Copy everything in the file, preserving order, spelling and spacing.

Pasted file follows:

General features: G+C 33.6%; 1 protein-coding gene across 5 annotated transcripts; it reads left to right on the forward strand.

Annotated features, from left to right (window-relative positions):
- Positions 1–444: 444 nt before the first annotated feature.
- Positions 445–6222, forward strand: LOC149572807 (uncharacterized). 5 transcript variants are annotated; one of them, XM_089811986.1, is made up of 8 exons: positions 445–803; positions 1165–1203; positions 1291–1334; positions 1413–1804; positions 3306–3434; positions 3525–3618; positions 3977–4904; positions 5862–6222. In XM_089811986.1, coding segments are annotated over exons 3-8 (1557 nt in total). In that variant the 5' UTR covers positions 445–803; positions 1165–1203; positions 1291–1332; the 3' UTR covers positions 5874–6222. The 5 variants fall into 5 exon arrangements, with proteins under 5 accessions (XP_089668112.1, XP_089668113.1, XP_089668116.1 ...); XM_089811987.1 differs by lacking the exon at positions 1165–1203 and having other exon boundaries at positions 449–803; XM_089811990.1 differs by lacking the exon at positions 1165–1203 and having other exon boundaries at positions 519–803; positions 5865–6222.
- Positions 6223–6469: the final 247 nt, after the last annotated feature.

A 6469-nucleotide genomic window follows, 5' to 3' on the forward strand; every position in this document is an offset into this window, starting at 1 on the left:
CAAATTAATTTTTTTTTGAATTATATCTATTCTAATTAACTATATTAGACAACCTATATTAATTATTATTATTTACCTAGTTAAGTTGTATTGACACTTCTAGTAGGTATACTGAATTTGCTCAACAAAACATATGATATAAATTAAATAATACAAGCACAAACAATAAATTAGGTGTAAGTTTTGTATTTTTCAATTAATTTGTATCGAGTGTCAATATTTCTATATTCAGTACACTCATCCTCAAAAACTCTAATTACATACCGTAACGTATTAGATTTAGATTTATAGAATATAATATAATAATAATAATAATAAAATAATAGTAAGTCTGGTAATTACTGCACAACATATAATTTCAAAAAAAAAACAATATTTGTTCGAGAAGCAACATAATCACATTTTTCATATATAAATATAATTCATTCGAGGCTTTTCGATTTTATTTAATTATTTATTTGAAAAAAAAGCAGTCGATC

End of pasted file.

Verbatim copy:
General features: G+C 33.6%; 1 protein-coding gene across 5 annotated transcripts; it reads left to right on the forward strand.

Annotated features, from left to right (window-relative positions):
- Positions 1–444: 444 nt before the first annotated feature.
- Positions 445–6222, forward strand: LOC149572807 (uncharacterized). 5 transcript variants are annotated; one of them, XM_089811986.1, is made up of 8 exons: positions 445–803; positions 1165–1203; positions 1291–1334; positions 1413–1804; positions 3306–3434; positions 3525–3618; positions 3977–4904; positions 5862–6222. In XM_089811986.1, coding segments are annotated over exons 3-8 (1557 nt in total). In that variant the 5' UTR covers positions 445–803; positions 1165–1203; positions 1291–1332; the 3' UTR covers positions 5874–6222. The 5 variants fall into 5 exon arrangements, with proteins under 5 accessions (XP_089668112.1, XP_089668113.1, XP_089668116.1 ...); XM_089811987.1 differs by lacking the exon at positions 1165–1203 and having other exon boundaries at positions 449–803; XM_089811990.1 differs by lacking the exon at positions 1165–1203 and having other exon boundaries at positions 519–803; positions 5865–6222.
- Positions 6223–6469: the final 247 nt, after the last annotated feature.

A 6469-nucleotide genomic window follows, 5' to 3' on the forward strand; every position in this document is an offset into this window, starting at 1 on the left:
CAAATTAATTTTTTTTTGAATTATATCTATTCTAATTAACTATATTAGACAACCTATATTAATTATTATTATTTACCTAGTTAAGTTGTATTGACACTTCTAGTAGGTATACTGAATTTGCTCAACAAAACATATGATATAAATTAAATAATACAAGCACAAACAATAAATTAGGTGTAAGTTTTGTATTTTTCAATTAATTTGTATCGAGTGTCAATATTTCTATATTCAGTACACTCATCCTCAAAAACTCTAATTACATACCGTAACGTATTAGATTTAGATTTATAGAATATAATATAATAATAATAATAATAAAATAATAGTAAGTCTGGTAATTACTGCACAACATATAATTTCAAAAAAAAAACAATATTTGTTCGAGAAGCAACATAATCACATTTTTCATATATAAATATAATTCATTCGAGGCTTTTCGATTTTATTTAATTATTTATTTGAAAAAAAAGCAGTCGATC